By Michael Lanza

From the rainforest of the North Cascades and Olympic National Park to New England, from the Tour du Mont Blanc to New Zealand (lead photo, above), I’ve carried a backpack through many fierce downpours and endless showers. I’ve tried virtually every strategy imaginable to keep my clothing and gear inside my pack dry—some which have failed spectacularly, and some which have worked flawlessly, no matter how wet I got. In this story, I share my seven top tricks for how I keep the rain from getting anywhere near my dry clothes, sleeping bag, and other contents of my pack.

I’ve learned the tricks described below over three decades of backpacking all over the U.S. and around the world—formerly as the Northwest Editor of Backpacker magazine for 10 years and even longer running this blog. The seven simple tips in this article will help you keep your gear dry through the wettest adventures.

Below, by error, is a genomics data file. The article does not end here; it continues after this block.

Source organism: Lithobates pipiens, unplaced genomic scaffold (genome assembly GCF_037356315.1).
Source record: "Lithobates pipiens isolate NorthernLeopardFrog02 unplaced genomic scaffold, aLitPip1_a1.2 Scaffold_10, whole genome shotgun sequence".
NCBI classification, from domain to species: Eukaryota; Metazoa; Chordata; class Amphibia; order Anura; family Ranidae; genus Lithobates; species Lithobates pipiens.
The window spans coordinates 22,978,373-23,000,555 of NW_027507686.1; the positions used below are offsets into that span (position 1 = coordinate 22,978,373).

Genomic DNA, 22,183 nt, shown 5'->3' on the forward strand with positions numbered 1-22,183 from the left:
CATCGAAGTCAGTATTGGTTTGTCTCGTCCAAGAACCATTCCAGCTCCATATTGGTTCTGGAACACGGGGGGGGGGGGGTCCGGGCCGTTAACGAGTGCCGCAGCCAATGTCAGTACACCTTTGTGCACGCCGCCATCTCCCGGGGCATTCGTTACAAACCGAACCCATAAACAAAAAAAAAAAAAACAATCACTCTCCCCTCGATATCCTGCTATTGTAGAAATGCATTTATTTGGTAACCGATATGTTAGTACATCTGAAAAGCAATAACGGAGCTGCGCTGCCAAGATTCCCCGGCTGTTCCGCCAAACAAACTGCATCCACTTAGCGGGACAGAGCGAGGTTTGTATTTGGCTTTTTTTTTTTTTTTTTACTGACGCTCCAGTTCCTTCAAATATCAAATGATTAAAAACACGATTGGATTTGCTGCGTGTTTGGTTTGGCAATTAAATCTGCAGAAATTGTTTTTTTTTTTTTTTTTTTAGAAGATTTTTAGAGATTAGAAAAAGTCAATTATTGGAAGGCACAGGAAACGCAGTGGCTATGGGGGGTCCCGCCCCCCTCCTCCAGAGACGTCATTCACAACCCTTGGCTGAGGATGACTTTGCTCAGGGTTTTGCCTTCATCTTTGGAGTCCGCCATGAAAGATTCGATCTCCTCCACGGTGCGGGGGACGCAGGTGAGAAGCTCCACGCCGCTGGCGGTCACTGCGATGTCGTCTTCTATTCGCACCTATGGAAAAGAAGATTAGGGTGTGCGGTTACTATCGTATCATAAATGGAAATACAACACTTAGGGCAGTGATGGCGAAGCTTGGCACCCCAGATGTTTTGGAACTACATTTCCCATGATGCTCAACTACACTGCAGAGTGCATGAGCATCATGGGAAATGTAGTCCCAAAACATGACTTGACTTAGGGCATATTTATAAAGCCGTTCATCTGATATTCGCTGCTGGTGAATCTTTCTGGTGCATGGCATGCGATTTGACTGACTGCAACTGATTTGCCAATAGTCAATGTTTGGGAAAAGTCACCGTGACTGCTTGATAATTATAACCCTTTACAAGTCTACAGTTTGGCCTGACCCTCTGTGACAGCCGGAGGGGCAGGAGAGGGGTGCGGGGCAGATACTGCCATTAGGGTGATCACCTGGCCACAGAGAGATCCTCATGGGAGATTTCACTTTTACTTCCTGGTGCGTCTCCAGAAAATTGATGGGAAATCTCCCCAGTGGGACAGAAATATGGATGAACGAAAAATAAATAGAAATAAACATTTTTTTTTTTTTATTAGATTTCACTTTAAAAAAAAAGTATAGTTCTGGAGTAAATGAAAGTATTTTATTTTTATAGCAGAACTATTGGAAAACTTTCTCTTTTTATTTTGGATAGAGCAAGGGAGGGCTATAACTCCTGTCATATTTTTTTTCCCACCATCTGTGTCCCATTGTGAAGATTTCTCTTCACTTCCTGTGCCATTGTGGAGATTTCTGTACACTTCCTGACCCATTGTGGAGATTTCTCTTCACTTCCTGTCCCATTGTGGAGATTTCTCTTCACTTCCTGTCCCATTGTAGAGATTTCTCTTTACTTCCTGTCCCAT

See also my ”10 Expert Tips for Staying Warm and Dry Hiking in Rain” and ”How to Prevent Hypothermia While Hiking and Backpacking.”

Click on any photo to read about that trip. Please share any tips of your own or your questions in the comments section at the bottom of this story; I try to respond to all comments.

Hi, I’m Michael Lanza, creator of The Big Outside. Click here to sign up for my FREE email newsletter. Join The Big Outside to get full access to all of my blog’s stories. Click here for my e-guides to classic backpacking trips. Click here to learn how I can help you plan your next trip.

A trekker on the Tour du Mont Blanc in Italy.
” data-image-caption=”Fiona Wilhelm trekking the Tour du Mont Blanc in Italy.
” data-medium-file=”″ data-large-file=”″ width=”900″ height=”600″ src=”″ alt=”A trekker on the Tour du Mont Blanc in Italy.” class=”wp-image-47446″ srcset=” 1024w, 300w, 768w, 150w, 1200w” sizes=”(max-width: 900px) 100vw, 900px” data-recalc-dims=”1″ />Fiona Wilhelm trekking the Tour du Mont Blanc in Italy.

#1 Pack Your Gear in Waterproof Stuff Sacks

Most backpacks, of course, are not waterproof (because of the added expense but also because making them waterproof restricts other design options and often makes them heavier. For most backpacking